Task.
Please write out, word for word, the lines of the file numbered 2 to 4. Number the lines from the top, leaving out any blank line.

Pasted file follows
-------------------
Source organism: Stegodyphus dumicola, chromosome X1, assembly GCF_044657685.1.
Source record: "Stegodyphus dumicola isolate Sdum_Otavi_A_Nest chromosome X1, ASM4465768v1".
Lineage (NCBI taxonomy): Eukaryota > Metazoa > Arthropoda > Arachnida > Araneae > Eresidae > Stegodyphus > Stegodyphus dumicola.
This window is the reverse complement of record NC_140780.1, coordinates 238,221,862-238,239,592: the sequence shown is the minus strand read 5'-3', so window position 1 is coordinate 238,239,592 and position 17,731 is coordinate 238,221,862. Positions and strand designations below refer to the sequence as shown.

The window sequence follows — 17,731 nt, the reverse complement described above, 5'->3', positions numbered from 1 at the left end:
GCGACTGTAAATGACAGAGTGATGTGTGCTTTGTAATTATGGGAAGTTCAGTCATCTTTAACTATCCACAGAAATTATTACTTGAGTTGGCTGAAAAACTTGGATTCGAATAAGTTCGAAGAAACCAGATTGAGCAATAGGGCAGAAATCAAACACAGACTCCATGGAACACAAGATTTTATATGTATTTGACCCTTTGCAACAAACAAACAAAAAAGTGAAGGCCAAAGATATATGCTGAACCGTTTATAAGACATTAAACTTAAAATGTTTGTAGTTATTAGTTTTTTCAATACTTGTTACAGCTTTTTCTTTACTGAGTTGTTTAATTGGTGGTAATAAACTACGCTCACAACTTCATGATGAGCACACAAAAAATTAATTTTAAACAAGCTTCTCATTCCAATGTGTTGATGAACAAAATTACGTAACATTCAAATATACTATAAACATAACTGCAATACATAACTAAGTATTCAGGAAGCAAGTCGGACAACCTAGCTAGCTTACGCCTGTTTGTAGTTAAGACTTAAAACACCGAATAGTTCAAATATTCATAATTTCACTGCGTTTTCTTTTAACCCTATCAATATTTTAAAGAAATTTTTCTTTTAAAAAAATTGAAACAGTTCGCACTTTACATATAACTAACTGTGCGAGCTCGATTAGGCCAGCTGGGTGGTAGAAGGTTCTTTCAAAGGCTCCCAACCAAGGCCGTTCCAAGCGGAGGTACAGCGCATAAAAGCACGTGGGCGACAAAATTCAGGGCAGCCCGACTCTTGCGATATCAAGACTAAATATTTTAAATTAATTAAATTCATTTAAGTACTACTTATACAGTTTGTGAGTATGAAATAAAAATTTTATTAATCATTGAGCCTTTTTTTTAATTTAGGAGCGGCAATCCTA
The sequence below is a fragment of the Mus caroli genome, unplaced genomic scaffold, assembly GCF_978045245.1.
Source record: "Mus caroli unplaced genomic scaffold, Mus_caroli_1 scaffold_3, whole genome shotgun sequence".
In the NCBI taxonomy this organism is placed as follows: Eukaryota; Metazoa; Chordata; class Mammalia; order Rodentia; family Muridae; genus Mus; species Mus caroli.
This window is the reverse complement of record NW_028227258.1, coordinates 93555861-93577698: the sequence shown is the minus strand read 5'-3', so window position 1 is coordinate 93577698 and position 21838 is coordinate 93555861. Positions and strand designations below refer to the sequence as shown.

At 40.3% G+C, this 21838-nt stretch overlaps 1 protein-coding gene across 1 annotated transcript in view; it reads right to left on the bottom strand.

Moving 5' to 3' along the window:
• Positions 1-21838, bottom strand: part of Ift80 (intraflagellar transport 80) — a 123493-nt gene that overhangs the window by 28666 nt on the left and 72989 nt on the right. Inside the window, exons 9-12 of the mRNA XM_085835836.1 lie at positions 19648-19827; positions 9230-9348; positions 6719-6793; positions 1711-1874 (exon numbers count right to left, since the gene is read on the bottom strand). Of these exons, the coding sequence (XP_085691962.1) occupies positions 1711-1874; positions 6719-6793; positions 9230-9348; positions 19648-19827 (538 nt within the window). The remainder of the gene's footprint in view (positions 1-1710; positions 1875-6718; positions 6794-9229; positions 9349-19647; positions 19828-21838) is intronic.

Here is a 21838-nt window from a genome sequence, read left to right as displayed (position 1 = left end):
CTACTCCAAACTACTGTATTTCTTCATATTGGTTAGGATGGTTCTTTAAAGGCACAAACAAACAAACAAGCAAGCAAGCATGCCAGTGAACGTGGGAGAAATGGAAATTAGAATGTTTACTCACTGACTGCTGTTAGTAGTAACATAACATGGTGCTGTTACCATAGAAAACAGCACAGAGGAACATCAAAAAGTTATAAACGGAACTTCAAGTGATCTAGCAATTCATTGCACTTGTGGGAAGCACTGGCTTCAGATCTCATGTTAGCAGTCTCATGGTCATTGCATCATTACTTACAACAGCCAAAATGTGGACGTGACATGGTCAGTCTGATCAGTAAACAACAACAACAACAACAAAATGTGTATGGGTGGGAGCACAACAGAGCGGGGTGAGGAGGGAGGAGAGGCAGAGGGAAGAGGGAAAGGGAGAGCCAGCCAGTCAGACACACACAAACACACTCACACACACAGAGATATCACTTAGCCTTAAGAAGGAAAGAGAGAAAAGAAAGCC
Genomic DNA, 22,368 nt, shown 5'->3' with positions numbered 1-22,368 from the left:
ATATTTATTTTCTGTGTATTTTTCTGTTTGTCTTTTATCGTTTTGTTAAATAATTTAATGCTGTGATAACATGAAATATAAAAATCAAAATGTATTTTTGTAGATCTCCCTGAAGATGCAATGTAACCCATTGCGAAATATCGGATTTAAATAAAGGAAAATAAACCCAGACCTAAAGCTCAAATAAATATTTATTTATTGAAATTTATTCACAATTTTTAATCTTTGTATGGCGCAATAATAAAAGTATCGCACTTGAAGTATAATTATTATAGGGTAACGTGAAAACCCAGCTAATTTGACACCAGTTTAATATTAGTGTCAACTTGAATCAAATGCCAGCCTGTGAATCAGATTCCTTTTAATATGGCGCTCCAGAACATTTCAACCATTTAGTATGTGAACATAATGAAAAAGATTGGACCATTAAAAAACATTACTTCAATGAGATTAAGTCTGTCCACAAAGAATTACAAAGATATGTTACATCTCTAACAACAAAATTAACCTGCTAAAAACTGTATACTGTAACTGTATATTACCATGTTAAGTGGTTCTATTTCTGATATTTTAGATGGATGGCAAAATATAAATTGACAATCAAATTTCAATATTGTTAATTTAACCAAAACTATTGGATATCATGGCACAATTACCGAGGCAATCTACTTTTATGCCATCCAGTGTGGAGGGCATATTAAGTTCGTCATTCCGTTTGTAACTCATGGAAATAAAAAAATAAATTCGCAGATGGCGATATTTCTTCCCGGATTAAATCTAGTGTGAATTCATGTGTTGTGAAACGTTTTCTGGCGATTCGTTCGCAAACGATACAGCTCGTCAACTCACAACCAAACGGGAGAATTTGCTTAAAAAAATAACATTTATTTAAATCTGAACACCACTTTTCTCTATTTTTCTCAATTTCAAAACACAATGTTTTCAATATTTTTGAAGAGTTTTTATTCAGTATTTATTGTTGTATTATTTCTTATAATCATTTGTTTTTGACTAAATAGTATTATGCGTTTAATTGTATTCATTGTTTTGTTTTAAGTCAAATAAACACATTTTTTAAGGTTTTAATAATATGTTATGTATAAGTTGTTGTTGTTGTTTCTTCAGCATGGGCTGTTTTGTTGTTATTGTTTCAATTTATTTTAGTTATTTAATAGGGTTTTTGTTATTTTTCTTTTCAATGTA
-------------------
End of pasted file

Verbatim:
Source record: "Stegodyphus dumicola isolate Sdum_Otavi_A_Nest chromosome X1, ASM4465768v1".
Lineage (NCBI taxonomy): Eukaryota > Metazoa > Arthropoda > Arachnida > Araneae > Eresidae > Stegodyphus > Stegodyphus dumicola.
This window is the reverse complement of record NC_140780.1, coordinates 238,221,862-238,239,592: the sequence shown is the minus strand read 5'-3', so window position 1 is coordinate 238,239,592 and position 17,731 is coordinate 238,221,862. Positions and strand designations below refer to the sequence as shown.